Moriarty's GIRL ON THE BRIDGE Review!!
In the past few weeks, I've been asked many times why I do what I do for Ain't It Cool News, both in public and in private e-mail. There are many reasons. First, I do it because I have found a kindred spirit and a good friend in Harry Knowles, perhaps the only person I have ever met more crazy in love with movies than I am. Second, I do it because I enjoy the dialogue that's been opened with you, our readers. Third, I do it because even if I didn't have this particular platform for publication, I'd still be doing all the same things... reading scripts, seeing every possible early screening of a film, visiting sets... because I was doing that long before there was an AICN, just for the sake of my own continuing education about this business and this art.
But there's one reason that supercedes all others, and I got a very potent reminder of that last week when John Robie and I were fortunate enough to attend a screening of Patrice Leconte's beautiful and luminous new film LA FILLE SUR LA PONT, or GIRL ON THE BRIDGE. It's beginning its theatrical rollout today in New York and Los Angeles, and I can't say this strongly enough: if you love movies, you owe it to yourself to experience this incandescent marvel on the big screen. It's one of those wonderful surprises that caught me off-guard, turned me inside out, and stole my heart, and it will do the same to you.
This film's not exactly a secret. I've heard critics rumbling about it since Telluride last year. It was nominated for eight Cesar awards, and lead actor Daniel Auteuil won for Best Actor, deservedly. It's his performance as Gabor that gives the film its beating heart, and he brings a remarkable hangdog charisma to the proceedings. There's something incomplete about Gabor, and he's obviously a man who has been battered about by life. He needs someone to complete him, to make his act work, and the toll that it takes is written large in those features of his. He's got the second greatest face in the film, the winner of that particular contest being Vanessa Paradis, a radiant presence here. Leconte is in love with these faces, and by the end of the film, you will be, too.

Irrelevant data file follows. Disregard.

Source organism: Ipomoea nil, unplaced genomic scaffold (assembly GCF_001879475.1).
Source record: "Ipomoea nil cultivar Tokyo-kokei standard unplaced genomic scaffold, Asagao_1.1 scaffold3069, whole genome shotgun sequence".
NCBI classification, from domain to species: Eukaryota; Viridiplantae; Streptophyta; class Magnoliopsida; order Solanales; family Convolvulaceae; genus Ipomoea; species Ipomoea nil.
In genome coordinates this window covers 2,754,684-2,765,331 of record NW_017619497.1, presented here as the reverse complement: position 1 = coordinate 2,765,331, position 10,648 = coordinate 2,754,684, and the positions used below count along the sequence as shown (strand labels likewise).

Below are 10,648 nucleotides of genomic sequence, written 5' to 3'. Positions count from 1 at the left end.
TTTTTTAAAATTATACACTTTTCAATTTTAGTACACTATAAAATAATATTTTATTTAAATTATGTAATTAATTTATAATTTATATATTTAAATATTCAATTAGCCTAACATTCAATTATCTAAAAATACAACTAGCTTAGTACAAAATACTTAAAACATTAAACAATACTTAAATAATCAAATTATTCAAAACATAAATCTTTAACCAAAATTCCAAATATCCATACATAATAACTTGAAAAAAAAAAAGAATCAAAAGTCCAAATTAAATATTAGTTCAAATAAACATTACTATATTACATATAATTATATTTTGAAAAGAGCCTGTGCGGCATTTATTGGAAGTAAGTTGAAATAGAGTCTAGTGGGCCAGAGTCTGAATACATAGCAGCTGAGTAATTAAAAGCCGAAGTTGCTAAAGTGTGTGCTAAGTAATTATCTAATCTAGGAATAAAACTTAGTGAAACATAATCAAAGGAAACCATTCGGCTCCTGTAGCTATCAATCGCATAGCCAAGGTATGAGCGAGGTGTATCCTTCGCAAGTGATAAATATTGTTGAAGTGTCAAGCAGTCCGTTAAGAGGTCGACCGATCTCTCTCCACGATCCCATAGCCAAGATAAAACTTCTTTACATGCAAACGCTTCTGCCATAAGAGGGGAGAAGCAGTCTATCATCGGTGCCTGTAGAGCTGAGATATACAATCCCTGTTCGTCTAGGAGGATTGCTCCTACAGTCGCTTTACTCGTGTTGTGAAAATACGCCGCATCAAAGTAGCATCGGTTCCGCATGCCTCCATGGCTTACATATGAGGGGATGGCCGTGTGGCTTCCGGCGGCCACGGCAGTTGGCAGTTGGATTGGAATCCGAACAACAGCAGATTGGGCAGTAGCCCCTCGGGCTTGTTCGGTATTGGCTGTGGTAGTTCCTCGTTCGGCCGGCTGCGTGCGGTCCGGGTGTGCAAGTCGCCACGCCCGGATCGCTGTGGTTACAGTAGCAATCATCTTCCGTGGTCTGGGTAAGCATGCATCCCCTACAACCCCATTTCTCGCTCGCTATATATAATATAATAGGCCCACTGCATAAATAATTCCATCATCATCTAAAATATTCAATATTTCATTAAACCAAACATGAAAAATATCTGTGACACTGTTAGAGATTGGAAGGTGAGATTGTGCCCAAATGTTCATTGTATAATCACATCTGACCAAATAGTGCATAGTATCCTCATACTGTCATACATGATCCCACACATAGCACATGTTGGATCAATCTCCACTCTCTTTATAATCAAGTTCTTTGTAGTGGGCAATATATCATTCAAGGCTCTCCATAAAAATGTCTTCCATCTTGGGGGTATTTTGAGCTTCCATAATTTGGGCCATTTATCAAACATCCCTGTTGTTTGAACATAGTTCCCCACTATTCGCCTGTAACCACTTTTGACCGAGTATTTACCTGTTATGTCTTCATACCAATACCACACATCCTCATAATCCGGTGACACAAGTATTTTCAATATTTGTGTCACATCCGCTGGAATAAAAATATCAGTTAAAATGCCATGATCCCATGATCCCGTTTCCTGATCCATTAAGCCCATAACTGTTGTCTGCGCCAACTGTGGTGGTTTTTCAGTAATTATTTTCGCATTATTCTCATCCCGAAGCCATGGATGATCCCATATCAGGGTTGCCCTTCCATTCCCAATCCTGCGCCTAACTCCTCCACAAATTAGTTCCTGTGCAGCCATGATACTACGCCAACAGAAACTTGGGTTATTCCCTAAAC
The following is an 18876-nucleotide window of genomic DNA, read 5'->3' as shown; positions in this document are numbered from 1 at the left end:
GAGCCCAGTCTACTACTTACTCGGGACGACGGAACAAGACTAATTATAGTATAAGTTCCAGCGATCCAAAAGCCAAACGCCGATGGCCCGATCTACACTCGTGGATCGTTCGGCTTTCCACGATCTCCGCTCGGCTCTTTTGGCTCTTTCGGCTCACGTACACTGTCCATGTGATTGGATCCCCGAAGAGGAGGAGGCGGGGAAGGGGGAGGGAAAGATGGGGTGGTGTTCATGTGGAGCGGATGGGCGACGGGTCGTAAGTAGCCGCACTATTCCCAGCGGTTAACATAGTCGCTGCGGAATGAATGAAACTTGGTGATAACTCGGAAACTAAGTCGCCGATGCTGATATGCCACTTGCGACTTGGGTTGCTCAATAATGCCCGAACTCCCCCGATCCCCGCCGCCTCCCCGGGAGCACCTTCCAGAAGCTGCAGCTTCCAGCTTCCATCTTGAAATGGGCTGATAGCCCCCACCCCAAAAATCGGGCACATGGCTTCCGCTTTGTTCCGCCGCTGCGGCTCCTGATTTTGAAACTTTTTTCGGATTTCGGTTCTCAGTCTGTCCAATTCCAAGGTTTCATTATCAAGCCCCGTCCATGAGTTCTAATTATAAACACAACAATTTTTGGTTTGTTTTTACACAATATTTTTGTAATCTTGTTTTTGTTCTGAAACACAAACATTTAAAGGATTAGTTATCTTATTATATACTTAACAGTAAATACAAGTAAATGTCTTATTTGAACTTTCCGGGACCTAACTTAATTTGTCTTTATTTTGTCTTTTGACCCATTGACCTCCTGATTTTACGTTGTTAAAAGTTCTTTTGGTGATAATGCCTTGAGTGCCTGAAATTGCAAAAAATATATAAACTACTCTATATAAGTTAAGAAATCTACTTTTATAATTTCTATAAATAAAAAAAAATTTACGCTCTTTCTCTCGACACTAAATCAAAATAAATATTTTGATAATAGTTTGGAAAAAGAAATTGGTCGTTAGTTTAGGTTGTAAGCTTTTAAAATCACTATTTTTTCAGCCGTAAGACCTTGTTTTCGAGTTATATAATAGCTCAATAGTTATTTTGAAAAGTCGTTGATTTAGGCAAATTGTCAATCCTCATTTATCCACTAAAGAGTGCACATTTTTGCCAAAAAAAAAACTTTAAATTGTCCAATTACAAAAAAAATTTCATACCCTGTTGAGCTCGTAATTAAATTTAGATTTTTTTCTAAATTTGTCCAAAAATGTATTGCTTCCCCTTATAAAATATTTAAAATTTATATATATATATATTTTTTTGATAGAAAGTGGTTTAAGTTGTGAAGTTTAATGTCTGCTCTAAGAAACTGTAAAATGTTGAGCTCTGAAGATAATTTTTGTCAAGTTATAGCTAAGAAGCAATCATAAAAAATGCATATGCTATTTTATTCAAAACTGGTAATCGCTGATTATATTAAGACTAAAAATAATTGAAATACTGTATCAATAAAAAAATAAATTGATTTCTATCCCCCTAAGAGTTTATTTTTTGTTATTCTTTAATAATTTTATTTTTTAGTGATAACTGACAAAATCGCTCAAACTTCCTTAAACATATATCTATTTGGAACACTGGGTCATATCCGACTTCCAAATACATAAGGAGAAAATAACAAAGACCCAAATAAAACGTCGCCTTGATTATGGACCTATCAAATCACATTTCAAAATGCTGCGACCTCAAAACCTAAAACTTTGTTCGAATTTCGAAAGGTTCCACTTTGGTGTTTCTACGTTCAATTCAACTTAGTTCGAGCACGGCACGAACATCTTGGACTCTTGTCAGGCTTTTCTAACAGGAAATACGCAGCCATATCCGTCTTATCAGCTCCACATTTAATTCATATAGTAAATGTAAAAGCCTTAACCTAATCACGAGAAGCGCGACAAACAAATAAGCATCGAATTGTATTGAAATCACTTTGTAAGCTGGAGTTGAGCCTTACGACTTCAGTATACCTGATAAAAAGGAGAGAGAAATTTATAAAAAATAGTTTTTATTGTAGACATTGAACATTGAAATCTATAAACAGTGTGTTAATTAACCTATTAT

For me, it took all of ten minutes to fall head over heels for Paradis. That's about the length of the mesmerizing opening sequence in which we meet Adele, a young woman who speaks with an unseen offscreen inquisitor about love and luck and her life so far. Adele speaks frankly of the way she has always defined herself through the men she's slept with. "Life only starts when you make love. Until then, you're nothing," she says. Adele truly believes that she is doomed, that love is no good for her. Paradis is funny and quick and so alive in this scene, making Adele's complaints of failed love seem preposterous. Her easy gap-toothed smile lights her up, her slight imperfections lending her a glow, a classic beauty that would suggest immeasurable inner joy.
Still, when we next see Adele, she's standing on the edge of the bridge, staring down into the icy black water of the Seine, tears drying on her cheeks. As she considers the jump, she is approached by Gabor, who almost immediately tunes into Adele's doomed sense of fatalism. "We always think that luck is that which we don't have," Gabor says, daring her not to jump. He speaks to her of luck and the potential for change. He offers her a chance at change. And when she's heard all his talk and entertained his offer, she jumps anyway. Gabor goes after her, rescues her. In the hospital where they are taken to warm up, he makes her an offer. He is a knife thrower, and he needs a target. If her life is so useless, he reasons, then why not take this risk? Adele can't resist his reasoning, and they leave together.
Gabor assures Adele at first that he has no romantic intentions for her. He takes her out shopping, takes her to have her hair styled, spends money to make sure that the rough edges are all smoothed out and that she is a sleek, stunning version of herself. "The audience has to fall in love with you," he tells her, and in their first performance together, which her performs blindfolded, the audience does exactly that. Part of what makes the scene so great is the way Leconte makes the experience almost completely subjective, forcing us to feel the terror of a knife nicking us as it slams home into think wood, sticking. What spins out from that unlikely start is audacious and funny and sexy, a fairy tale drenched in romance, told with all the energy of last year's arthouse hit RUN LOLA RUN. Shot in lush black-and-white by Jean-Marie Dreujou, this is not as grungy or as edgy as LOLA. In many ways, this is a throwback to the pre-New Wave French cinema, glamorous and lovely. The look of this world keeps us from ever imagining that this is meant to be real, but at the same time, the black and white keeps the fairy tale from ever becoming so much lighter than air that it just floats away. There's one image in particular, a rainbow captured in black and white, that took my breath away. Leconte manages to dazzle us with our own world, just by seeing it through the eyes of these two people.